Thromboxane synthetase inhibition improves function of hydronephrotic rat kidneys.
Twenty-four hours of complete unilateral ureteral obstruction (UUO) produces intense renal vasconstriction in the rat even after release of obstruction. In the ex vivo perfused hydronephrotic rabbit kidney, bradykinin stimulates increased production of the vasoconstrictor autocoid thromboxane. In the present study, we measured basal and bradykinin-stimulated thromboxane and prostaglandin E2 production by UUO and contralateral rat kidneys perfused ex vivo. Furthermore, we evaluated thromboxane synthetase inhibition by imidazole and by two of its substituted derivatives, UK 37248 and UK 38485, in vitro. We compared these in vitro findings with in vivo measurements of renal hemodynamics and excretory function before and after the intrarenal artery administration of thromboxane synthetase inhibitors. Both basal and bradykinin-stimulated thromboxane and prostaglandin E2 production were significantly increased in hydronephrotic kidneys. Imidazole and its substituted congeners were effective inhibitors of bradykinin-stimulated thromboxane B2 production in vitro. However, the substituted imidazoles were more potent, more efficacious, and more selective for thromboxane synthetase inhibition than the parent compound. In vivo, administration of imidazole into the renal artery of the UUO kidney improved function slightly, whereas administration of UK 37248 or UK 38485 doubled renal blood flow and excretory function but did not restore them to normal. We conclude that the hydronephrotic rat kidney produces increased amounts of the vasoconstrictor eicosanoid thromboxane and that thromboxane is an important mediator of vasoconstriction in this model of disease.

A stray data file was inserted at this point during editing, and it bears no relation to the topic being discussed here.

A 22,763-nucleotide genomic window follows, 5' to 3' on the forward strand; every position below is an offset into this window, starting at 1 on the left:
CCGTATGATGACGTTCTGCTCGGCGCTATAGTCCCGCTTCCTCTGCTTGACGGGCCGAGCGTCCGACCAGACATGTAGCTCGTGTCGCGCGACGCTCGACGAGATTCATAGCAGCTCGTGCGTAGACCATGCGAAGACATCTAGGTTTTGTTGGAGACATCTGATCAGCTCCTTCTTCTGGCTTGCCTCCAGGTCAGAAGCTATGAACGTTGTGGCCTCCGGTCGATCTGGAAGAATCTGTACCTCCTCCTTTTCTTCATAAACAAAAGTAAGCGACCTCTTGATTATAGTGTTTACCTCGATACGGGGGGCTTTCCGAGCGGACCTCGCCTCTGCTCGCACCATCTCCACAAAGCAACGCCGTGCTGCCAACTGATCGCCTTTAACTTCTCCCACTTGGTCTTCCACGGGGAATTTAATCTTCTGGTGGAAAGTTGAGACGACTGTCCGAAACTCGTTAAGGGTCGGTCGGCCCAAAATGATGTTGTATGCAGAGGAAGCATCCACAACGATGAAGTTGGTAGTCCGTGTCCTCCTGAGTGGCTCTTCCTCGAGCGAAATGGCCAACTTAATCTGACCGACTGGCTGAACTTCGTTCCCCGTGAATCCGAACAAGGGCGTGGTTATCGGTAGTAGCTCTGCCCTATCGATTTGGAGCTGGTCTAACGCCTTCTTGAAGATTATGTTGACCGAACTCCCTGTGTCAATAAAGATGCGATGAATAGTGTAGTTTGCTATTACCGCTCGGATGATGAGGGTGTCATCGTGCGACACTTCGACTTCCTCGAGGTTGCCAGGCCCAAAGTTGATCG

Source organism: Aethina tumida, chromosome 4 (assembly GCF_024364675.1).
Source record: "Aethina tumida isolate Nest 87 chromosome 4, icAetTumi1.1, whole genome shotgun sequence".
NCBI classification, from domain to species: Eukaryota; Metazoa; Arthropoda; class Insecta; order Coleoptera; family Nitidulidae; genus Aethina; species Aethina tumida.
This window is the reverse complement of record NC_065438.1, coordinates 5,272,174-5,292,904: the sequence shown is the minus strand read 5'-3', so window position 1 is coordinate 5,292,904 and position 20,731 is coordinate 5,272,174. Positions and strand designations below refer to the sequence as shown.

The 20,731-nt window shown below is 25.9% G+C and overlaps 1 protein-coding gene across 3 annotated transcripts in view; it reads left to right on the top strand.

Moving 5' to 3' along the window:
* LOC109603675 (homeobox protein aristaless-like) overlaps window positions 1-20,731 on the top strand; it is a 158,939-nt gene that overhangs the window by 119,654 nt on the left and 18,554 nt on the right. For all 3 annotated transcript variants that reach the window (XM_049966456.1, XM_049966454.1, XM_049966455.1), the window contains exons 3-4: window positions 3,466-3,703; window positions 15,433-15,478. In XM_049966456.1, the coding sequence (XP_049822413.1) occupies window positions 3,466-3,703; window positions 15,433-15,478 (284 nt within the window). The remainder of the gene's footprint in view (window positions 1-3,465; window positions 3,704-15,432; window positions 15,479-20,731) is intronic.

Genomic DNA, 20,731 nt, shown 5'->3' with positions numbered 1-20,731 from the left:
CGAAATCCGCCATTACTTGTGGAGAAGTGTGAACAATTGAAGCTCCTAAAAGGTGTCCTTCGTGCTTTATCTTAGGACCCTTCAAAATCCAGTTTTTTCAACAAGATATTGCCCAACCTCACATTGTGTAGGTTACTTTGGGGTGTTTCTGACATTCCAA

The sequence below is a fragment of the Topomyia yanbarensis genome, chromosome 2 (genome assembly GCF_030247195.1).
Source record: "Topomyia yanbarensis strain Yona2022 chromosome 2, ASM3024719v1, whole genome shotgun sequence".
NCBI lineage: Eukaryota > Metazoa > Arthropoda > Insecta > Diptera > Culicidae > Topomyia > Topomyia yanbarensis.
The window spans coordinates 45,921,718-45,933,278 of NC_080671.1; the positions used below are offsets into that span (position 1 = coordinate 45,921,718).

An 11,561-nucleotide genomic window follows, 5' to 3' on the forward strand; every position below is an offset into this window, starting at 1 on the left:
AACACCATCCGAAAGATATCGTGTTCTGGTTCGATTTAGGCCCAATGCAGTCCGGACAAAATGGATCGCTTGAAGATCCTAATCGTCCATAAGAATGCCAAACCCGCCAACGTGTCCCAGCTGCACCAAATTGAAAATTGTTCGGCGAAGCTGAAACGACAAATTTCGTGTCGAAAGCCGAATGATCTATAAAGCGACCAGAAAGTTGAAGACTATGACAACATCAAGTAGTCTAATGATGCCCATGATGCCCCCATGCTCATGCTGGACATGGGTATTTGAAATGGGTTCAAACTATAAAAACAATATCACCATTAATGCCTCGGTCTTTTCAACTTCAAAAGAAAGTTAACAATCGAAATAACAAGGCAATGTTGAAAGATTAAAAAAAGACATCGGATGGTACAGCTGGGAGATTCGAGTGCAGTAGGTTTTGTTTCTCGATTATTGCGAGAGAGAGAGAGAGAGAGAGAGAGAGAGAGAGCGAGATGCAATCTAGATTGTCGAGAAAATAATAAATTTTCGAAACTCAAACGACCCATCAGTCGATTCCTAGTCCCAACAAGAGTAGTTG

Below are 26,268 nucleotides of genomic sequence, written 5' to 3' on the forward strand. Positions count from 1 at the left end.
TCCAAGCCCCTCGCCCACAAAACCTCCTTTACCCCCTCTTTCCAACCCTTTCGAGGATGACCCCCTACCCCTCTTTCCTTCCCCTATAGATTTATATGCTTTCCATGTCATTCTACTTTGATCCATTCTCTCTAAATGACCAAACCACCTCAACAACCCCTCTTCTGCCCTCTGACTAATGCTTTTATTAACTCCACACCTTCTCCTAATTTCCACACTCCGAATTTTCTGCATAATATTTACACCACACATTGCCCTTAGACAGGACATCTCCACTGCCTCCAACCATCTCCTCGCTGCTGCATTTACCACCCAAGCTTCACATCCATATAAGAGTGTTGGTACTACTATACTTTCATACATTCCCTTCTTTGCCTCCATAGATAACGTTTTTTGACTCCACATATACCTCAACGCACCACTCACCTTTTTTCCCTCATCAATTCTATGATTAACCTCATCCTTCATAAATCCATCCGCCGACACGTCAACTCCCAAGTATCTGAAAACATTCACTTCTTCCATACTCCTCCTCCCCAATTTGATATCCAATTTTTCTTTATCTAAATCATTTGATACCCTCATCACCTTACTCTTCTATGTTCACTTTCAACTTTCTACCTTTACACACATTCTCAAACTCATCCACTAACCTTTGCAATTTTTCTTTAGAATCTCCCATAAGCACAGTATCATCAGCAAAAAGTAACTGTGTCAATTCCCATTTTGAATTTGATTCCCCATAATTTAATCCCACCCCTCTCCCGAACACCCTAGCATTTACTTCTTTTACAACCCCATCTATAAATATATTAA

Klotman, PE; Smith, SR; Volpp, BD; Coffman, TM; Yarger, WE
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